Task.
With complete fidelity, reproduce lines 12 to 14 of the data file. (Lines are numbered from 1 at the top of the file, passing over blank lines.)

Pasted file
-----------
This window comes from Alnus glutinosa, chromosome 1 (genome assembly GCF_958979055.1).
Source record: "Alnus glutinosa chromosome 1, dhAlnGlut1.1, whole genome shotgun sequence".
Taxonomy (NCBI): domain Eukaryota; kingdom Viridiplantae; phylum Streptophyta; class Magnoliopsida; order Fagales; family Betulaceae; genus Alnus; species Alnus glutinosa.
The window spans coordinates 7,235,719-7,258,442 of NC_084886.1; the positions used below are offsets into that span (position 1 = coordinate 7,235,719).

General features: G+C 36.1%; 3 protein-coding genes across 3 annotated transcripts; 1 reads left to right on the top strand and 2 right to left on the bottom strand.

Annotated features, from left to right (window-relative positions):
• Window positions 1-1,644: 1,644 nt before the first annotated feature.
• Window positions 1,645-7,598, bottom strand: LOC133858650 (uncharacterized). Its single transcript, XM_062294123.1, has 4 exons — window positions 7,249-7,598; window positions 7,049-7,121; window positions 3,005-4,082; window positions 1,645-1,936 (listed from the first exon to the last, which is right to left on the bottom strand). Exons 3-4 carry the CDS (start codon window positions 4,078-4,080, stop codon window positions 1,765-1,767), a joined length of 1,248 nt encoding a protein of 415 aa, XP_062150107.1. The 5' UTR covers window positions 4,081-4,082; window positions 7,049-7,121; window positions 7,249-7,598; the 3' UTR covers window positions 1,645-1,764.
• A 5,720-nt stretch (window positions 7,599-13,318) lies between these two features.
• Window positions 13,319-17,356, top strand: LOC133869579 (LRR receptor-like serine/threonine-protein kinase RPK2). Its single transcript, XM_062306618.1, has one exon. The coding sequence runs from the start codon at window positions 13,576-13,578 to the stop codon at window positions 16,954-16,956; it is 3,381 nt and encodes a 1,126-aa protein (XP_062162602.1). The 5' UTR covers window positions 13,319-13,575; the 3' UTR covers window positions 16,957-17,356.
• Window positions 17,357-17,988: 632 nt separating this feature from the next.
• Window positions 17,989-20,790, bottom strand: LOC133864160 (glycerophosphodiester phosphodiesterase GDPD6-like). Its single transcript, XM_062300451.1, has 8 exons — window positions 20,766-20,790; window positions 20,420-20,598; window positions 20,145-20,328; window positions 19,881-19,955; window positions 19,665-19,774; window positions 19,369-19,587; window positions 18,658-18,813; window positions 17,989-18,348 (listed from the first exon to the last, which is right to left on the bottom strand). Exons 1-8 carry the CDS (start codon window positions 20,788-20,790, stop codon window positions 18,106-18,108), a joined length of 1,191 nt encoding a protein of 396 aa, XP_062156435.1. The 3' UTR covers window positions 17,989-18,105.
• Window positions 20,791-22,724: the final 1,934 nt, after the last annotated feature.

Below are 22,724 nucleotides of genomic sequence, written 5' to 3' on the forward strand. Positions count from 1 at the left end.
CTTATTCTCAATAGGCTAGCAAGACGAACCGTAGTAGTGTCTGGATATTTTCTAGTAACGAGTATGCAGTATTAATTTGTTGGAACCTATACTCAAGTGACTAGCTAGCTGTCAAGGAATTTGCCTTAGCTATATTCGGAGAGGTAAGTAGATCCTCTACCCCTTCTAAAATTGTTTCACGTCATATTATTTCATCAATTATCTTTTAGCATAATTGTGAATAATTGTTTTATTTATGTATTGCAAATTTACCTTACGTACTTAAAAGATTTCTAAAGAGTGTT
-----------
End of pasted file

• Window positions 17,989-20,790, bottom strand: LOC133864160 (glycerophosphodiester phosphodiesterase GDPD6-like). Its single transcript, XM_062300451.1, has 8 exons — window positions 20,766-20,790; window positions 20,420-20,598; window positions 20,145-20,328; window positions 19,881-19,955; window positions 19,665-19,774; window positions 19,369-19,587; window positions 18,658-18,813; window positions 17,989-18,348 (listed from the first exon to the last, which is right to left on the bottom strand). Exons 1-8 carry the CDS (start codon window positions 20,788-20,790, stop codon window positions 18,106-18,108), a joined length of 1,191 nt encoding a protein of 396 aa, XP_062156435.1. The 3' UTR covers window positions 17,989-18,105.
• Window positions 20,791-22,724: the final 1,934 nt, after the last annotated feature.

Below are 22,724 nucleotides of genomic sequence, written 5' to 3' on the forward strand. Positions count from 1 at the left end.